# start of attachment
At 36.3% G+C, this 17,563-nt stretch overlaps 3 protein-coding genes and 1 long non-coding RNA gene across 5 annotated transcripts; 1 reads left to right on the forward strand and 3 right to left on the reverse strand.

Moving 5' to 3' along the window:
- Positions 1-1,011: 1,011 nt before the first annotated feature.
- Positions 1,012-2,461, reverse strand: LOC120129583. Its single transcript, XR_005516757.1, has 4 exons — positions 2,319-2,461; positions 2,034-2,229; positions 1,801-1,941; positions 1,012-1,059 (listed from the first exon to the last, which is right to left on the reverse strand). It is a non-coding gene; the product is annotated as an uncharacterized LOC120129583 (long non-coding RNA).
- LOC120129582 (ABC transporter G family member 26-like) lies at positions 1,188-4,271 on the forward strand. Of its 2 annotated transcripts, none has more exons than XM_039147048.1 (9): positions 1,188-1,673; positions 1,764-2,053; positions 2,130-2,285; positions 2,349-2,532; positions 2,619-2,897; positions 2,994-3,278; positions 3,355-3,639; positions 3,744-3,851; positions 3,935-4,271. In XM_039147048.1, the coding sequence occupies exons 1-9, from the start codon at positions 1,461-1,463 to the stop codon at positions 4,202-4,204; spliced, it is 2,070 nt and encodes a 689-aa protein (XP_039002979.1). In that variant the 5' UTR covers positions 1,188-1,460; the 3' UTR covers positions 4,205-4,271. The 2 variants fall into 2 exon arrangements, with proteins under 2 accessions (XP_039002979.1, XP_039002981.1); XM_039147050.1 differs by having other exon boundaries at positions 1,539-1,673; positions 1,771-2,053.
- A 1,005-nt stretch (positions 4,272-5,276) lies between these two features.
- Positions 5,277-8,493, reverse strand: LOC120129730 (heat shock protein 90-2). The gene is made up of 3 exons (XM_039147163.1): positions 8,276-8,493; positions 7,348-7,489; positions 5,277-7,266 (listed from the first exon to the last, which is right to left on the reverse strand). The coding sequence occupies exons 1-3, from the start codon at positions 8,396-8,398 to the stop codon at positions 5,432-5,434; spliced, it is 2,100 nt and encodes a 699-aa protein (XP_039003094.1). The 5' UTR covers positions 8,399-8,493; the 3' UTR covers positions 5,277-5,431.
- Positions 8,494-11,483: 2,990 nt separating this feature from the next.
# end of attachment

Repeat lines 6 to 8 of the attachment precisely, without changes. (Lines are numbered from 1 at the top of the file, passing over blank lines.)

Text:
- A 1,005-nt stretch (positions 4,272-5,276) lies between these two features.
- Positions 5,277-8,493, reverse strand: LOC120129730 (heat shock protein 90-2). The gene is made up of 3 exons (XM_039147163.1): positions 8,276-8,493; positions 7,348-7,489; positions 5,277-7,266 (listed from the first exon to the last, which is right to left on the reverse strand). The coding sequence occupies exons 1-3, from the start codon at positions 8,396-8,398 to the stop codon at positions 5,432-5,434; spliced, it is 2,100 nt and encodes a 699-aa protein (XP_039003094.1). The 5' UTR covers positions 8,399-8,493; the 3' UTR covers positions 5,277-5,431.
- Positions 8,494-11,483: 2,990 nt separating this feature from the next.